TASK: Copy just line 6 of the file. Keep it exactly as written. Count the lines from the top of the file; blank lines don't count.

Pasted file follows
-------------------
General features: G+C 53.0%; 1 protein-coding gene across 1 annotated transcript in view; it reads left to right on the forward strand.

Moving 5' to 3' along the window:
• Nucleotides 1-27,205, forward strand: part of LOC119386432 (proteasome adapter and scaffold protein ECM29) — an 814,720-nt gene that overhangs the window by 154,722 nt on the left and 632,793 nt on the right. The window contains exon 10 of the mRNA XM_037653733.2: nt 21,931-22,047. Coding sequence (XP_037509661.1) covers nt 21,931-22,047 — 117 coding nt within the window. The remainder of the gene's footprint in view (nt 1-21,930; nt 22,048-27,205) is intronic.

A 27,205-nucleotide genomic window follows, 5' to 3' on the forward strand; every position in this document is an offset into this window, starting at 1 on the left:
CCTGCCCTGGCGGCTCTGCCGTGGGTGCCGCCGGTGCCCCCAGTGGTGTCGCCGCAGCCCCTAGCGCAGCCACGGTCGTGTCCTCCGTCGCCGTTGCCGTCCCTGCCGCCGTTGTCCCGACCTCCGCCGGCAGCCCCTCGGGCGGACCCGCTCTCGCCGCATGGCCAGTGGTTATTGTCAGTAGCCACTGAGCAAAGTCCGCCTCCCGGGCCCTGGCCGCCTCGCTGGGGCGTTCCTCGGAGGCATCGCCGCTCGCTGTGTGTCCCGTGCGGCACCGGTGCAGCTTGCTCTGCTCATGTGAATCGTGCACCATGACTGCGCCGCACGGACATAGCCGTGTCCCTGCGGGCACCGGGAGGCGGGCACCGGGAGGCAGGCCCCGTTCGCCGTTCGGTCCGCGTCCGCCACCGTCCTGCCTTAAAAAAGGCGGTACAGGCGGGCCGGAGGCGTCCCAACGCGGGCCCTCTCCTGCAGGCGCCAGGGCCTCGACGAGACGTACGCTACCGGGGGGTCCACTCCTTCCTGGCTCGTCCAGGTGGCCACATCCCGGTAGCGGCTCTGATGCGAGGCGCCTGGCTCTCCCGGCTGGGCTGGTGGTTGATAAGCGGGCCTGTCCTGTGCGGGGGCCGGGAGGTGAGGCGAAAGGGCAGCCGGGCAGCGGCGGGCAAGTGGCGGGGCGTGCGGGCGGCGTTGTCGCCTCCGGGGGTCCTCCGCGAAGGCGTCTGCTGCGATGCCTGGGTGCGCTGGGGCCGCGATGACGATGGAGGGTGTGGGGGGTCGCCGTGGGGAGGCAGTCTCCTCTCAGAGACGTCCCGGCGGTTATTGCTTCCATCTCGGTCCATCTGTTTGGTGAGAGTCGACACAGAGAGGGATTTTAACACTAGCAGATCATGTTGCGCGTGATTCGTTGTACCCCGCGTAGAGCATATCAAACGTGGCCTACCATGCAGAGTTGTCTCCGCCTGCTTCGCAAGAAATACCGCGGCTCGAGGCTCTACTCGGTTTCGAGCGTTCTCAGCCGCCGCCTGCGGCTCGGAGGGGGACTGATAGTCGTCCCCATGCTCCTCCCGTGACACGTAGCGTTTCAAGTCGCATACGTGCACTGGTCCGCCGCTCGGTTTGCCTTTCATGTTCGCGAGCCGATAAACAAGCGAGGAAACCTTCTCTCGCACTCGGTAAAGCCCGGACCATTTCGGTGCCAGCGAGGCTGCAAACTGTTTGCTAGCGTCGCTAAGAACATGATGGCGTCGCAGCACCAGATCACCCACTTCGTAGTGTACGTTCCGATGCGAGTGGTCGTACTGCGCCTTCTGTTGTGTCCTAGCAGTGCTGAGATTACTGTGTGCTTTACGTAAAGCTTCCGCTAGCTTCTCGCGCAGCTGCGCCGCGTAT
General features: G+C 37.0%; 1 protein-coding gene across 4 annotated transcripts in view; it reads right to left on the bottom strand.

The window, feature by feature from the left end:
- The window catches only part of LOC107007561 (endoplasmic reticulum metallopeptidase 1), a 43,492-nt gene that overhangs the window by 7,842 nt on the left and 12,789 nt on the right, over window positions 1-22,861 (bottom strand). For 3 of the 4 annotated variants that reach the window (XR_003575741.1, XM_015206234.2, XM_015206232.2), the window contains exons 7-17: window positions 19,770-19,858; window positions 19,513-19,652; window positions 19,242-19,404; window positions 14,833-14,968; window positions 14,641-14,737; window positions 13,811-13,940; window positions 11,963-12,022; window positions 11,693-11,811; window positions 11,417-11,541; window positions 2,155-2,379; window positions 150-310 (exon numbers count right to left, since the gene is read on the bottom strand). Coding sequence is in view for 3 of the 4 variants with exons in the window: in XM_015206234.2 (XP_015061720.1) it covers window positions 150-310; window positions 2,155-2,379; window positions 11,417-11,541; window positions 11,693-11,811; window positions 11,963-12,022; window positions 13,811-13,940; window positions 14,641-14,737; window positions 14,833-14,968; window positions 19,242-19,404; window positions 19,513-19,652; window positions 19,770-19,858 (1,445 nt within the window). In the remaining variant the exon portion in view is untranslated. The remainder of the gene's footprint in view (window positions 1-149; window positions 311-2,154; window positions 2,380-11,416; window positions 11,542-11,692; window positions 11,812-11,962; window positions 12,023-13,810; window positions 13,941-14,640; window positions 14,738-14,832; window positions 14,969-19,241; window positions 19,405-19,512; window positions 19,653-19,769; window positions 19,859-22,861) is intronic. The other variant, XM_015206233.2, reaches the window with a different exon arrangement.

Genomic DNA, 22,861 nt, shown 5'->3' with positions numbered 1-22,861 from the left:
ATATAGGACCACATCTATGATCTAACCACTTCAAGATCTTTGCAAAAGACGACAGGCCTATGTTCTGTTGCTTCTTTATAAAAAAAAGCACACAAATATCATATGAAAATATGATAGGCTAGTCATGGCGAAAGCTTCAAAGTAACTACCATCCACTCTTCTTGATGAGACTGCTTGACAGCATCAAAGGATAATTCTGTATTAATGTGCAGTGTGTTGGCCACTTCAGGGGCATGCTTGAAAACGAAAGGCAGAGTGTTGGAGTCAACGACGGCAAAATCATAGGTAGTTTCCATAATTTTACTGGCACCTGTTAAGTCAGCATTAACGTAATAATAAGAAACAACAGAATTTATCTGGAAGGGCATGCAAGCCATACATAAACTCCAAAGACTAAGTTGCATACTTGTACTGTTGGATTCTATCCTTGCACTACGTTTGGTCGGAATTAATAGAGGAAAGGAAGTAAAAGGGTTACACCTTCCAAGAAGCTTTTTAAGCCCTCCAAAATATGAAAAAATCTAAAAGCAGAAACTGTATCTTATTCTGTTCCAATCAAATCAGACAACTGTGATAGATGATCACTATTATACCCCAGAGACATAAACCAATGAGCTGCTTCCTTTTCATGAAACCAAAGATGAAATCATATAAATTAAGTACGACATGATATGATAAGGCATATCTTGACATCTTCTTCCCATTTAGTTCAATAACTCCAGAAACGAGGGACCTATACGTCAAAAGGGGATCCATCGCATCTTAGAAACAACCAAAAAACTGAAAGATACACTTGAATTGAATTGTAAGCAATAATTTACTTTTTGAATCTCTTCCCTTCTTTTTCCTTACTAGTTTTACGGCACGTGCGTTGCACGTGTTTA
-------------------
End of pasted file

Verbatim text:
General features: G+C 37.0%; 1 protein-coding gene across 4 annotated transcripts in view; it reads right to left on the bottom strand.